Dad's Music Week: Jim Croce's PHOTOGRAPHS & MEMORIES [1974]

Nearly all of us have had one or more people who were our portals into music and for me that person was my father, HERC SR.  It wasn't intentional, this I know, it just happened - he liked music, played it constantly so I picked it up through osmosis and then I was off and running.  He never discouraged me, Mom says it was always his first inclination to buy me an album for any occasion and so I received lots of good stuff, stuff he knew I'd like.  He never pushed his favorites on me or passed judgement on the stuff I liked.  And as the years passed, the tables turned and I began turning him onto lots of good music, paying him back for all the great musical treasures he had bestowed upon me.  Yet standing here today, surrounding by so much music in various physical forms from 8-track tapes to vinyl, I find myself seeking comfort in the bands and artists and songs I knew he loved.  For today and the next three days, I'll be featuring Dad's favorite greatest hits albums.  It is nearly impossible to listen to any song without thinking of him and that makes him immortal.
Dad was into Jim Croce from the first time he heard "You Don't Mess Around With Jim" on the radio.  I'm pretty sure I was there in Fort Worth, Texas in the Summer of 1972.  That next weekend, we hunted for the 8-track tape of the album that had that song which turned out to be the name of the album.
Found it pretty quickly and after a quick listen through that weekend, he put the blue tape into the 8-track shelf he had built in his workshop where it stayed for a couple of weeks before I remember him pulling it out for a long trip back to Navasota that Christmas.
A vinyl copy of the album showed up shortly after from Columbia House and the sound of Jim Croce was heard more frequently around our house.  The second single from the album "Operator (That's Not The Way It Feels)" started getting airplay on the radio later that Summer.  It was a slower song and held little interest to six year old me.
But man oh man "You Don't Mess Around With Jim" was some good stuff and I could swear it was his voice I heard on some of the Schoolhouse Rocks they were showing on Saturday mornings.  Then the following Spring, a new Croce song was heard on American Top 40 and Dad noticed it wasn't on the You Don't Mess Around With Jim album so he went looking for a new album by Croce only to be told there wasn't one so he bought the 45 instead.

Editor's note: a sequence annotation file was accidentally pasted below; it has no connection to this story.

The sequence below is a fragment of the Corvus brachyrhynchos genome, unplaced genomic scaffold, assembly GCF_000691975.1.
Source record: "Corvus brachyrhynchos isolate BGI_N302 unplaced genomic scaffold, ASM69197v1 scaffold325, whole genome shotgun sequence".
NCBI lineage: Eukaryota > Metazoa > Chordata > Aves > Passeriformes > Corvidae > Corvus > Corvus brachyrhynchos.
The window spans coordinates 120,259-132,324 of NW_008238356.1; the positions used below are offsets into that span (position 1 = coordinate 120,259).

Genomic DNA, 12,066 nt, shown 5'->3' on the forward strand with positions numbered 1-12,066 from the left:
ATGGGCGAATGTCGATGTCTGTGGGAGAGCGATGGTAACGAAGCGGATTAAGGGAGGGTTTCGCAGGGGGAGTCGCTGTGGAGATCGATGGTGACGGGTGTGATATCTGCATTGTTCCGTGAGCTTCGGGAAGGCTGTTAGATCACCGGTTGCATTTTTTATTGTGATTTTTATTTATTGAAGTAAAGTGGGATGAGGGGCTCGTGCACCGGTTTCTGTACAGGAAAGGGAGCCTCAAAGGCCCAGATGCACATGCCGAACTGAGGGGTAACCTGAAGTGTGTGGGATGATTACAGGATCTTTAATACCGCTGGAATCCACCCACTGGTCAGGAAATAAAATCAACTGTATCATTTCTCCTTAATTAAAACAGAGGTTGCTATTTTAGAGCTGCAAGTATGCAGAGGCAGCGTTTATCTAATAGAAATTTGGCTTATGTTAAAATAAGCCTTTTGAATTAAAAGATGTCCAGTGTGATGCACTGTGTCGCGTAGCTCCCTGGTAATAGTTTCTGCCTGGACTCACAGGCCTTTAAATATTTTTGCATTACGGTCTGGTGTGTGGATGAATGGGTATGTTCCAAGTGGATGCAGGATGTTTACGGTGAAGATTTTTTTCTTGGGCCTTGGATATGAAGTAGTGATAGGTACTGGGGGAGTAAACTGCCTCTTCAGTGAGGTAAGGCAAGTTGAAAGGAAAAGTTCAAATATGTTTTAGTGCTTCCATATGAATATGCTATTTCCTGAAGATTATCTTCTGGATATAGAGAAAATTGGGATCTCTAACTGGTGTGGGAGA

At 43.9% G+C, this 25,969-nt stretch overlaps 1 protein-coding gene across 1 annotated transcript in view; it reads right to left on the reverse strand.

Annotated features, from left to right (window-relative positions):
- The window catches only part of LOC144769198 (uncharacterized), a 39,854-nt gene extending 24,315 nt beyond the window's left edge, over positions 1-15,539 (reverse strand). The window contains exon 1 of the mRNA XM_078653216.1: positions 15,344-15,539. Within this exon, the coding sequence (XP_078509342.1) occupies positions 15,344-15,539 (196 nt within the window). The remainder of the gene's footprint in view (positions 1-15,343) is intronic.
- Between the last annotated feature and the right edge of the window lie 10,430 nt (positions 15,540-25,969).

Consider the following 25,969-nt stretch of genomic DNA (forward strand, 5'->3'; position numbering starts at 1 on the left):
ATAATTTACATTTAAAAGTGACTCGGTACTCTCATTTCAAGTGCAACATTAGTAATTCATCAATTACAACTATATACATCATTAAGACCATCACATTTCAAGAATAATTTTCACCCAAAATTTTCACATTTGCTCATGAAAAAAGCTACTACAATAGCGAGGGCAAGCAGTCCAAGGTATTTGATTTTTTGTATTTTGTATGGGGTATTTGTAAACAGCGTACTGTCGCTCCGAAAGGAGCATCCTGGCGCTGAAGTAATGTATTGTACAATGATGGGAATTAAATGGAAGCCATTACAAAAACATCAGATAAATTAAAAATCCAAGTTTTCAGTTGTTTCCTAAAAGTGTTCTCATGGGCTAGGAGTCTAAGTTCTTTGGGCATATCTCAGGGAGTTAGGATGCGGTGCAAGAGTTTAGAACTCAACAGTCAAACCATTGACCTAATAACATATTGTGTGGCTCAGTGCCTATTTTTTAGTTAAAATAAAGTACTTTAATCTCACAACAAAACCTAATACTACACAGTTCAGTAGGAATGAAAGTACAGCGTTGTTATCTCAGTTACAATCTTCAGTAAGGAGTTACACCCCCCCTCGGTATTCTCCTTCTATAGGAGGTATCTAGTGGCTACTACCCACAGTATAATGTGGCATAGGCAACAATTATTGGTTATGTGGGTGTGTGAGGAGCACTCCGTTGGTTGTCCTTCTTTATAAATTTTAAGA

The new song "One Less Set Of Footsteps" was somewhere between his first and second singles tempo-wise but it barely registered in my tiny thoughts at the time and I can't remember what the b-side was though Dad always played both sides of a single.  The next single from the album that wasn't out yet would be huge, though.

Dad also had to settle for the 45 of "Bad Bad Leroy Brown" and apparently at least 999,999 other people also settled for the 45 because it was quickly certified a gold seller, topping the charts for a couple of weeks at the end of July 1973.

Dad found the album he had been eagerly awaiting sometime in the Summer of 1973.  If I recall, he bought Life And Times on vinyl because it was cheaper than the 8-track. It was no big deal as he dubbed the album onto a blank 8-track and the songs could accompany him in his 1969 Chevrolet Chevelle SS 396.  I'm pretty sure he also put the You Don't Mess Around With Jim album on that same tape cause both albums were barely half an hour long.
At this point, Croce had become a fairly big star and Dad has two of his 45s and two of his albums and was watching his television appearances whenever he could.  On the day before his next single "I Got A Name" was scheduled to be released, Croce and his guitarist Maury Muehleisen (the other guy in the videos above) played a gig at Northwestern State University in Louisiana.  Afterward, they boarded a small chartered plane with five others (including the pilot) en route to Sherman, Texas for a gig at Austin College the following night.  For reasons unknown, the pilot failed to clear a lone tree at the end of the runway and lost control of the plane and crashed, killing all aboard.  Dad grieved by listening to Croce's music non-stop for about ten days - it was all we ever heard at home and in the car.  I don't recall him ever saying anything about the incident then but when he heard "I Got A Name", he decided to hold off buying the single lest an album was released.  At the time, Croce was but a few years older than my Dad and it may have been the first time since his tours in Vietnam that thoughts of his own mortality bubbled up to the surface.  If he suffered, he did so quietly and to himself with Mom loving and supporting him.